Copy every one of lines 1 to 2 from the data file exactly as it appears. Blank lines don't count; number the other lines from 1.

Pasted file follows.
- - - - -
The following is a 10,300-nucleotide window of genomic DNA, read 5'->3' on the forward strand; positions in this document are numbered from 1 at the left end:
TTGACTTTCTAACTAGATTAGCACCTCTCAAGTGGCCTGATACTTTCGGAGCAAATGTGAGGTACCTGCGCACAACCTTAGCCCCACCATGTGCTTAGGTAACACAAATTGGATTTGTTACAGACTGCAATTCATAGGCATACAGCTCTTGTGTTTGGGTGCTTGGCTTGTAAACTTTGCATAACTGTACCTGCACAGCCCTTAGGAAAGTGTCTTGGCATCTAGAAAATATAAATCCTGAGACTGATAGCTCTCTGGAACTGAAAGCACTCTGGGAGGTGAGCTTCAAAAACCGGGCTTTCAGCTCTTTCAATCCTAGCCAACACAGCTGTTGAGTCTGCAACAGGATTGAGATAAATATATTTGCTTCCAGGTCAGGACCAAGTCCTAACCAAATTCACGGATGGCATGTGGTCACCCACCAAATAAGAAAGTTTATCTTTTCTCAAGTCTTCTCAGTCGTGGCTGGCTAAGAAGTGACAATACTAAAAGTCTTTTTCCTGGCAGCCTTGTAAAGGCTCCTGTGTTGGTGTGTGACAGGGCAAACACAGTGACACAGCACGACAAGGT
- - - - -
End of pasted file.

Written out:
The following is a 10,300-nucleotide window of genomic DNA, read 5'->3' on the forward strand; positions in this document are numbered from 1 at the left end:
TTGACTTTCTAACTAGATTAGCACCTCTCAAGTGGCCTGATACTTTCGGAGCAAATGTGAGGTACCTGCGCACAACCTTAGCCCCACCATGTGCTTAGGTAACACAAATTGGATTTGTTACAGACTGCAATTCATAGGCATACAGCTCTTGTGTTTGGGTGCTTGGCTTGTAAACTTTGCATAACTGTACCTGCACAGCCCTTAGGAAAGTGTCTTGGCATCTAGAAAATATAAATCCTGAGACTGATAGCTCTCTGGAACTGAAAGCACTCTGGGAGGTGAGCTTCAAAAACCGGGCTTTCAGCTCTTTCAATCCTAGCCAACACAGCTGTTGAGTCTGCAACAGGATTGAGATAAATATATTTGCTTCCAGGTCAGGACCAAGTCCTAACCAAATTCACGGATGGCATGTGGTCACCCACCAAATAAGAAAGTTTATCTTTTCTCAAGTCTTCTCAGTCGTGGCTGGCTAAGAAGTGACAATACTAAAAGTCTTTTTCCTGGCAGCCTTGTAAAGGCTCCTGTGTTGGTGTGTGACAGGGCAAACACAGTGACACAGCACGACAAGGT